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Researchers Identify New Genes Linked With Schizophrenia Risk in First-of-Its-Kind Study

Researchers have made an important discovery about the causes of schizophrenia, a disease related to dementia or fragmented mentality.   Researchers have identified two genes associated with the disease as well as a third gene that carries the risk of schizophrenia and autism. Scientists involved in this research believes, this discovery can go a long way in finding a cure for these kind of diseases. Researchers at the Icahn School of Medicine found that these harmful genes are almost the same in every ethnic or racial group. The findings of this research were published in Nature Genetics . According to an estimate, about one percent of people worldwide suffering from schizophrenia. The scientists identified two risky genes, SRRM2 and AKAP11, based on a comparative analysis of gene sequencing from individuals with schizophrenia and healthy individuals. It compared a dataset of 35,828 patients with schizophrenia to 107,877 healthy or control groups and included a variety of

How did the early black holes form and what did they look like? James Webb getting ready for research going back in time

The James Webb Telescope is at its maximum cooling temperature point. Its mirrors have been calibrated and its target is fixed.

This telescope will search for evidence of black holes formed after the emergence of the universe and in its childhood. 

The web is in the final stages of fully operating its tools before starting scientific research. Blackholes are the mysterious objects in the universe. They are considered to be the demons of the universe.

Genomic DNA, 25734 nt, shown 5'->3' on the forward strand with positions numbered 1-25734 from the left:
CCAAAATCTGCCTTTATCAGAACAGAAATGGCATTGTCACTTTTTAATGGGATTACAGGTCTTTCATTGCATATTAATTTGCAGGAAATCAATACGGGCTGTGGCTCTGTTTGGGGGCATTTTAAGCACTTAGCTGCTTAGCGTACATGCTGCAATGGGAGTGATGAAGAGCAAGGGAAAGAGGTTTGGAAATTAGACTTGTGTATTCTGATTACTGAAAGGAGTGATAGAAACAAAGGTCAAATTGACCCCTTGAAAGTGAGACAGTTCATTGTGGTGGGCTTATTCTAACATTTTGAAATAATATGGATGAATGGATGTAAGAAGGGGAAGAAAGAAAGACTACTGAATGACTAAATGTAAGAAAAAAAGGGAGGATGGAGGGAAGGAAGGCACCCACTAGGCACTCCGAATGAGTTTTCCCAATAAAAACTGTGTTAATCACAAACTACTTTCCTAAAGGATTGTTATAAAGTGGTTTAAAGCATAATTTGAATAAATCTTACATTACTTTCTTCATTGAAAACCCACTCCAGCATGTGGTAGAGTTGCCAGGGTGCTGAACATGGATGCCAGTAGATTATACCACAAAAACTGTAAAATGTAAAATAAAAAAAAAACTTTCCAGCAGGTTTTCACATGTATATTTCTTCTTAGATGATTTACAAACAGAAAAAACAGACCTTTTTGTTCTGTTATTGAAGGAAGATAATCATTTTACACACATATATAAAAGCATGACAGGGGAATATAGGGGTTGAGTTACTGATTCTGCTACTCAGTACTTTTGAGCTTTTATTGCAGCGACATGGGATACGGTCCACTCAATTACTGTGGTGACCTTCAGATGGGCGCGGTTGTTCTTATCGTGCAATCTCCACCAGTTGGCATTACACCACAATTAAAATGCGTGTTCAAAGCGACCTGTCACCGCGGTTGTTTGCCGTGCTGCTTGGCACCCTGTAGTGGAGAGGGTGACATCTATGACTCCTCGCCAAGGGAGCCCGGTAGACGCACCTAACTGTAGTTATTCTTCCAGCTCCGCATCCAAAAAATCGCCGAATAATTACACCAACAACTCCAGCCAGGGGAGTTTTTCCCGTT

The thing that makes them different from other cosmic objects is that they are invisible and finding them is a difficult task. 

Apart from this, their gravitational force is very powerful. According to scientists, a black hole is found in the center of every galaxy, which includes our galaxy. 

A puzzle in front of modern astronomy remains - how did a giant black hole come to the center of every galaxy?

James Webb Telescope, whose purpose is to study the universe immediately after the Big Bang, this observatory will keep its eyes on these things. 

After the creation of Blackhole, this telescope will become a new way of understanding their evolution.

According to Roberto Maolino, a member of James Webb's science team, the exciting field, this telescope is going to open is the discovery of primitive black holes in the early universe.

'These are the seeds of much larger black holes that astronomers have found in the nuclei of galaxies. 

Most (perhaps all) galaxies host black holes in their nuclei that are millions or billions of times greater than the mass of our Sun,' Maiolino explained in a NASA blog.

Scientists have recently discovered supermassive black holes with several billion solar masses. 

These black holes were formed 700 million years after the formation of the universe. 

This is a small fraction compared to the present age of the universe (13.8 billion years).

According to astronomers, these black holes were formed after the death of the first generation of stars in the early universe. 

Meanwhile, another scenario is that ancient gas clouds that are not yet enriched with chemical elements heavier than helium may have collapsed directly. 

As a result, a black hole with a mass of a few hundred thousand solar masses can be formed.

The James Webb Telescope is going to open a completely new space in this area. 

It is possible that a few hundred years after the birth of the universe (baby universe) the first seed of black hole was formed. 

James Webb is a perfect time machine to know about these primitive things' said Roberto Maiolini.

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